Harmony Healthcare Blog

AHCA Provider Lounge Series: Building Quality-Driven Communities

Posted by Kris Mastrangelo, OTR/L, LNHA, MBA on Thu, Apr 20, 2017
Kris Mastrangelo, OTR/L, LNHA, MBA
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Interview with Phil Scalo, CEO of Bartley Healthcare

Kris Mastrangelo, President of Harmony Healthcare International (HHI) interviews Phil Scalo, CEO of Bartley Healthcare located in New Jersey, in the AHCA Provider Lounge.  Phil discusses the importance of providing quality-driven customer-based services.   Phil runs his campus as a community, where individuals can feel confident that when they move in they will always have a place for whatever care they need.    Through customer service initiatives such as surveys, Phil is prepared to meet all of his residents' needs - be it bringing rehab to Assisted Living or providing more private rooms for incoming baby boomers (Audio transcription below).


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Transcribed Audio:

Kris Mastrangelo:   Good afternoon everyone.  It’s Kris Mastrangelo.  I’m happy to be here with Phil Scalo from Bartley Healthcare out in New Jersey.   Phil tell us about your organization

Phil Scalo:  We’re independent owners.  We’re in New Jersey.  We have a campus consisting of assisted living, skilled nursing, memory care and rehabilitation.  We started the company back in 1984.  A small nursing home and now we have a 22-acre campus, full continuum and we have 350 beds and units.

Kris:  Phil, why did you get into long-term care and senior care.

Phil:  Well I’m an attorney by training and about in 1983 some of my clients who were physicians that had a medical practice in a town called Jackson, which was a growing town.  They wanted to be able to build a nursing home where they could take care of their patients that were starting to get old and we decided to build a nursing home.  I didn’t know very much about operating nursing homes and in the beginning it was pretty easy.  We built it with one thing in mind, we wanted to make sure we had a place that we could be proud to send our family, but even more importantly, our best friend’s mother or father. 

Kris: They wanted to build a place that they could send their best friend’s mom.  I’m liking this.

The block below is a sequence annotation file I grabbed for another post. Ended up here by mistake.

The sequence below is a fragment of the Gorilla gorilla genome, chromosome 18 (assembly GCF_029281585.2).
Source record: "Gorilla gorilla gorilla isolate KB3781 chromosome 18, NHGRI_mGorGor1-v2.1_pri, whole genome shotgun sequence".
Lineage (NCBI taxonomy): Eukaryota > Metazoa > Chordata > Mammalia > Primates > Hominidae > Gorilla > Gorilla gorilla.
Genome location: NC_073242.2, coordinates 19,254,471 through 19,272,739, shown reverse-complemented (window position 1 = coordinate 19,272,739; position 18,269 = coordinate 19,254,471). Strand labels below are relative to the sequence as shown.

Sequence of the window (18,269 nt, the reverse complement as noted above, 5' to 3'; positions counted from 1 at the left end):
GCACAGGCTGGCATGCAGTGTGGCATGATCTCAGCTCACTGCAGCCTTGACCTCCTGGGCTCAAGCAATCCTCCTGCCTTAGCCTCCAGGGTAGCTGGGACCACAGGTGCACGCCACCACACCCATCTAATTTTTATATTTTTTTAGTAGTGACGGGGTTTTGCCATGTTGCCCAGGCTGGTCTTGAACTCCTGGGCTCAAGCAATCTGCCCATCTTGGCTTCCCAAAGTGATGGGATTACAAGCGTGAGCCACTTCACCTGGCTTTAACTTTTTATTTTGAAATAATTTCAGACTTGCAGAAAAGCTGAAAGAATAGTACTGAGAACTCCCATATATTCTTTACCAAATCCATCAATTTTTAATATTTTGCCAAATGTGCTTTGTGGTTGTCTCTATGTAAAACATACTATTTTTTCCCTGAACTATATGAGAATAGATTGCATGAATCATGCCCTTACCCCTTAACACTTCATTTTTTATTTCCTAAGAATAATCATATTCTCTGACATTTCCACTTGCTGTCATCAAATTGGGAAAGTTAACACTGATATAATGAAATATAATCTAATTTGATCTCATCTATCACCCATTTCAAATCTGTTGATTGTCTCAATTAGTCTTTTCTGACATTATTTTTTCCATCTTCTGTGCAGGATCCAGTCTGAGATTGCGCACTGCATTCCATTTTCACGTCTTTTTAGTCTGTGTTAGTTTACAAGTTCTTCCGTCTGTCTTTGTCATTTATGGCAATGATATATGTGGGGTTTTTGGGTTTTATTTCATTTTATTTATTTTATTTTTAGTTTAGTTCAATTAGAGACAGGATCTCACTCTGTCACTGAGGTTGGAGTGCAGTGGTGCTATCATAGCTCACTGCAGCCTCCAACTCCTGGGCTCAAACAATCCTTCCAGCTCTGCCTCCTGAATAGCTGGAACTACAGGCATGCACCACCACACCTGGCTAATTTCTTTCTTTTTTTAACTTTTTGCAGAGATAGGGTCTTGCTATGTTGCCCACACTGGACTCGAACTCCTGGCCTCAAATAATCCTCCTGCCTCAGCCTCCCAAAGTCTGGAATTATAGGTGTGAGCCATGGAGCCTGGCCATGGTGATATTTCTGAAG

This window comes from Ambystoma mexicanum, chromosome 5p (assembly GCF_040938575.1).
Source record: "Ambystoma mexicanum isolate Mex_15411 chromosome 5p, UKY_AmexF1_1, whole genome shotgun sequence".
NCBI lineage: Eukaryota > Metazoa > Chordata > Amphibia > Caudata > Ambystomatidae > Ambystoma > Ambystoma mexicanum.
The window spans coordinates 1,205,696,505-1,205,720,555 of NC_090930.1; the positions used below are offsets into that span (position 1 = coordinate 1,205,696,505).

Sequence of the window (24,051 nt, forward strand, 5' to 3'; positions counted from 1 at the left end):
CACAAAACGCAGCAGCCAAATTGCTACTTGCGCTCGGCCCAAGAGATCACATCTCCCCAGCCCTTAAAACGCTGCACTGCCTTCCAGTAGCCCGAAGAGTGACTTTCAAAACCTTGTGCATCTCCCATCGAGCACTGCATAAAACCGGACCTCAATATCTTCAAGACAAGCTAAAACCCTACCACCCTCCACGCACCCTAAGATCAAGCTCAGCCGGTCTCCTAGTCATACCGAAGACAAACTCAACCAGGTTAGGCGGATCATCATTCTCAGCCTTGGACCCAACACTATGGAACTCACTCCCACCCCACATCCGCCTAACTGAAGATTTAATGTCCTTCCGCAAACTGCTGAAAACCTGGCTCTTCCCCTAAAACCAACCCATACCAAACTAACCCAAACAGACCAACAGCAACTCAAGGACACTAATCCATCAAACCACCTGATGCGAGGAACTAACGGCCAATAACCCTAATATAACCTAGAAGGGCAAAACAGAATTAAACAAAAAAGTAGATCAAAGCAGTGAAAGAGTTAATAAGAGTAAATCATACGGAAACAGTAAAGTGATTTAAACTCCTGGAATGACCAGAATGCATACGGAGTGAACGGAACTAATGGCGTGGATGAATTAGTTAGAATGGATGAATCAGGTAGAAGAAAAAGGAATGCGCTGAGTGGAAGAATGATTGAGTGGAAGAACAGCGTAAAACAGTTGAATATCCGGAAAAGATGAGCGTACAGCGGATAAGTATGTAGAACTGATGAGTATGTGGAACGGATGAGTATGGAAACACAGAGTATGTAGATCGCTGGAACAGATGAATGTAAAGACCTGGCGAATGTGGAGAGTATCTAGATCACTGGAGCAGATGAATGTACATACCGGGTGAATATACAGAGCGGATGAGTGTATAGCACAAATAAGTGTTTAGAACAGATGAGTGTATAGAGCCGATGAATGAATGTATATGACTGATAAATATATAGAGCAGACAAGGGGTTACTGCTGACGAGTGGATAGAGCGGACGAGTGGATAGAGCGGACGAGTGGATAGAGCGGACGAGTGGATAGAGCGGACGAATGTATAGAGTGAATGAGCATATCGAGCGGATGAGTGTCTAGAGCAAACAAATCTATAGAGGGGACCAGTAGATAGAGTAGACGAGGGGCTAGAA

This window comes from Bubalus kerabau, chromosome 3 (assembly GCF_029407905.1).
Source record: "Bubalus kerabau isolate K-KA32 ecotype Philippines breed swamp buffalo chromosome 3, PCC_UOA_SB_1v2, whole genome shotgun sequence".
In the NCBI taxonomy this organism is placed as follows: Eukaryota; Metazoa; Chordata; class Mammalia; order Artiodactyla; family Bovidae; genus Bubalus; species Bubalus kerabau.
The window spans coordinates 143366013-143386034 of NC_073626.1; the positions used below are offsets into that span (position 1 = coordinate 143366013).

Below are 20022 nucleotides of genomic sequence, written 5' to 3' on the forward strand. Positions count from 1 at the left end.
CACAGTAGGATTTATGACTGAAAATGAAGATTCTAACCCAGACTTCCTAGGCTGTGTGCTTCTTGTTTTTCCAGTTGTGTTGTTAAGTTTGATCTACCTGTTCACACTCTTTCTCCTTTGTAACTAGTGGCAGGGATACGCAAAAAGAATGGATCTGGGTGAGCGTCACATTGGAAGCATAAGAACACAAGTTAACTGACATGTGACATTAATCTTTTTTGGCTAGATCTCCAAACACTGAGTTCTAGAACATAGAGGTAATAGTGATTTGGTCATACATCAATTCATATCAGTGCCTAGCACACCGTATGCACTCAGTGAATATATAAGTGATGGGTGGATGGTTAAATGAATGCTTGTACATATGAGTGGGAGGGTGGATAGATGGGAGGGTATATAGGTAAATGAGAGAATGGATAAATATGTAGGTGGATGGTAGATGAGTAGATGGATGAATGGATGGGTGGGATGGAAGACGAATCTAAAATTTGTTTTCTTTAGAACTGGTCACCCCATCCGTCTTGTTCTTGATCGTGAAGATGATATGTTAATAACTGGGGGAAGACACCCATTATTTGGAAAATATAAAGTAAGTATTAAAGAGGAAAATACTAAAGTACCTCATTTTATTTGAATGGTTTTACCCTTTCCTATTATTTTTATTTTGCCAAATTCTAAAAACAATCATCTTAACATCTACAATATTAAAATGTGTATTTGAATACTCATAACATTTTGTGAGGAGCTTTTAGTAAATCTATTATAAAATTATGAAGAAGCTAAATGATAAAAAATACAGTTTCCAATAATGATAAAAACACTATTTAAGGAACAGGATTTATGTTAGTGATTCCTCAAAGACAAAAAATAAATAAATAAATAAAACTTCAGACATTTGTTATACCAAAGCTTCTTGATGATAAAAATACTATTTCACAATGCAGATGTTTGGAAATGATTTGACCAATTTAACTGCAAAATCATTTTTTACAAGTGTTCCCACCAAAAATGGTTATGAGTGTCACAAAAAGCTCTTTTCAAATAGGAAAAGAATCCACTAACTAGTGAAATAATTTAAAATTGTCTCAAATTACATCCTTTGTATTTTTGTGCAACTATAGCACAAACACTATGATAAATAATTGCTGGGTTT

Phil:  That’s how we looked at it.  So, over the years you build an excellent reputation in the community and then I guess about 15, 18 years ago we started expanding and that little place that we would go to once a month to check on some things, and they had about 100 – 120 patients , there is now grown into a bigger operation.

Kris:  It’s amazing.  Amazing story.  Tell us about what you see the future of this entity that you’ve built, but now with all the changes that are occurring – it’s coming at us very fast and furious – how are you going to toggle? What do you see the future is?

Phil:  Well we’ve always focused on quality and a lot of changes being made now are quality-driven.  You know our biggest concern is that it stays that way and it doesn’t become money-driven and you know frankly for us we provide a good quality and it’s very difficult having insurance companies tell you how to take care of someone.  On the customer service side, which is increasingly happening, we’re consumer driven.  I’m a baby-boomer and baby-boomers want what they want and they want it now.  I think calling it baby-boomers is appropriate for that perspective and we’re getting more involved with customer service types of things.  For many years, we’ve done customer service surveys and they’ve become increasingly important.  We just converted a number of our rooms to private rooms because my generation again is looking for that privacy.  Increasingly we’re looking, we’re marketing more on the social service side and we’re becoming more and more community-oriented even more than we were.

Kris: That’s great.  Do you feel as though you have an advantage in your campus because you have an assisted living within it?  Are there any other strategies you could offer?

Phil: Well when we first opened the assisted living we did it because that’s where we released our long-term care residents.  They’re going to wind up in assisted living.  And it’s all gone down where the type of care we give in our sub-acute rehab facilities is basically what hospitals did four or five years ago.  So, from our perspective we offer a continuum.  We guarantee people once they come on our campus we have a place for them and I’ll tell you a funny story.  We had a woman there that was in our AL that had to the hospital for something and was coming out for rehab and we were able to do the rehab in the Assisted Living and she was very upset that she wasn’t able to go to our rehab facility because she wanted her friends to come visit her while she was in rehab.  So, I had to explain to her that she’s really doing much better and she didn’t need to go to rehab, but that’s one of the things that’s very important and we make sure that it’s a community and we make sure people know when you move in with us you have a place for whatever care you need

Kris:  Well we’re grateful for your knowledge.  Phil Scalo from Bartley Healthcare in New Jersey.  Thank you so much for coming today and enjoy the conference.  Good to see you. 

Phil:  It’s always fun.  Thank you.

Topics: Person-Centered Care, Baby Boomers

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